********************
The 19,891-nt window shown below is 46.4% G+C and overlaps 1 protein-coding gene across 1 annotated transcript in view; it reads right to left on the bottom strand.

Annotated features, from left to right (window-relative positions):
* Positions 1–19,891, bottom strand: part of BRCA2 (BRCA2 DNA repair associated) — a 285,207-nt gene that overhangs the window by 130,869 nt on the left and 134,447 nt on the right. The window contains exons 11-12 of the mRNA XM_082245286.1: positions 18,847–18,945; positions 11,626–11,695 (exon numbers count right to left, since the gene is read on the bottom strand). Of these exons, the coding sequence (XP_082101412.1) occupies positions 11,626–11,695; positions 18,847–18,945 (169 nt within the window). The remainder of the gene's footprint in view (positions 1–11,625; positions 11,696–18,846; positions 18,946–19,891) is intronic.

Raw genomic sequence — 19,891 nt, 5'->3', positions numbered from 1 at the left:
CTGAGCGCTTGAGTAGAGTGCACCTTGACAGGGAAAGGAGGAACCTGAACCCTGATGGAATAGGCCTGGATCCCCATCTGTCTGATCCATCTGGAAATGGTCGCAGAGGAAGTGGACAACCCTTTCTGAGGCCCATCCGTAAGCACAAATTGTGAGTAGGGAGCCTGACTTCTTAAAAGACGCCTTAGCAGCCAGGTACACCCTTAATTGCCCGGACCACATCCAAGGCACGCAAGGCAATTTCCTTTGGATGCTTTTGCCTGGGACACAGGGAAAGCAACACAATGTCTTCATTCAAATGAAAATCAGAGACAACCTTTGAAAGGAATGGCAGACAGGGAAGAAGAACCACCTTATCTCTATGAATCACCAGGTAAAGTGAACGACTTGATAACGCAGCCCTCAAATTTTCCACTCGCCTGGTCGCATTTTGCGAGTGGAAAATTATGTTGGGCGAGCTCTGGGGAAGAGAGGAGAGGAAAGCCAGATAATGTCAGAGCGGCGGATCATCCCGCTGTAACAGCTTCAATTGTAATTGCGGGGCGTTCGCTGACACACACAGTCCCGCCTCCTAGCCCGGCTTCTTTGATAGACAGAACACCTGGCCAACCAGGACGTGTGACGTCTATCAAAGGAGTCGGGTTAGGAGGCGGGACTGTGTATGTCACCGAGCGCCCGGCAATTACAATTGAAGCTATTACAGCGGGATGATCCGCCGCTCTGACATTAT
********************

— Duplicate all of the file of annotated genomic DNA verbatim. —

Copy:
The 19,891-nt window shown below is 46.4% G+C and overlaps 1 protein-coding gene across 1 annotated transcript in view; it reads right to left on the bottom strand.

Annotated features, from left to right (window-relative positions):
* Positions 1–19,891, bottom strand: part of BRCA2 (BRCA2 DNA repair associated) — a 285,207-nt gene that overhangs the window by 130,869 nt on the left and 134,447 nt on the right. The window contains exons 11-12 of the mRNA XM_082245286.1: positions 18,847–18,945; positions 11,626–11,695 (exon numbers count right to left, since the gene is read on the bottom strand). Of these exons, the coding sequence (XP_082101412.1) occupies positions 11,626–11,695; positions 18,847–18,945 (169 nt within the window). The remainder of the gene's footprint in view (positions 1–11,625; positions 11,696–18,846; positions 18,946–19,891) is intronic.

Raw genomic sequence — 19,891 nt, 5'->3', positions numbered from 1 at the left:
CTGAGCGCTTGAGTAGAGTGCACCTTGACAGGGAAAGGAGGAACCTGAACCCTGATGGAATAGGCCTGGATCCCCATCTGTCTGATCCATCTGGAAATGGTCGCAGAGGAAGTGGACAACCCTTTCTGAGGCCCATCCGTAAGCACAAATTGTGAGTAGGGAGCCTGACTTCTTAAAAGACGCCTTAGCAGCCAGGTACACCCTTAATTGCCCGGACCACATCCAAGGCACGCAAGGCAATTTCCTTTGGATGCTTTTGCCTGGGACACAGGGAAAGCAACACAATGTCTTCATTCAAATGAAAATCAGAGACAACCTTTGAAAGGAATGGCAGACAGGGAAGAAGAACCACCTTATCTCTATGAATCACCAGGTAAAGTGAACGACTTGATAACGCAGCCCTCAAATTTTCCACTCGCCTGGTCGCATTTTGCGAGTGGAAAATTATGTTGGGCGAGCTCTGGGGAAGAGAGGAGAGGAAAGCCAGATAATGTCAGAGCGGCGGATCATCCCGCTGTAACAGCTTCAATTGTAATTGCGGGGCGTTCGCTGACACACACAGTCCCGCCTCCTAGCCCGGCTTCTTTGATAGACAGAACACCTGGCCAACCAGGACGTGTGACGTCTATCAAAGGAGTCGGGTTAGGAGGCGGGACTGTGTATGTCACCGAGCGCCCGGCAATTACAATTGAAGCTATTACAGCGGGATGATCCGCCGCTCTGACATTAT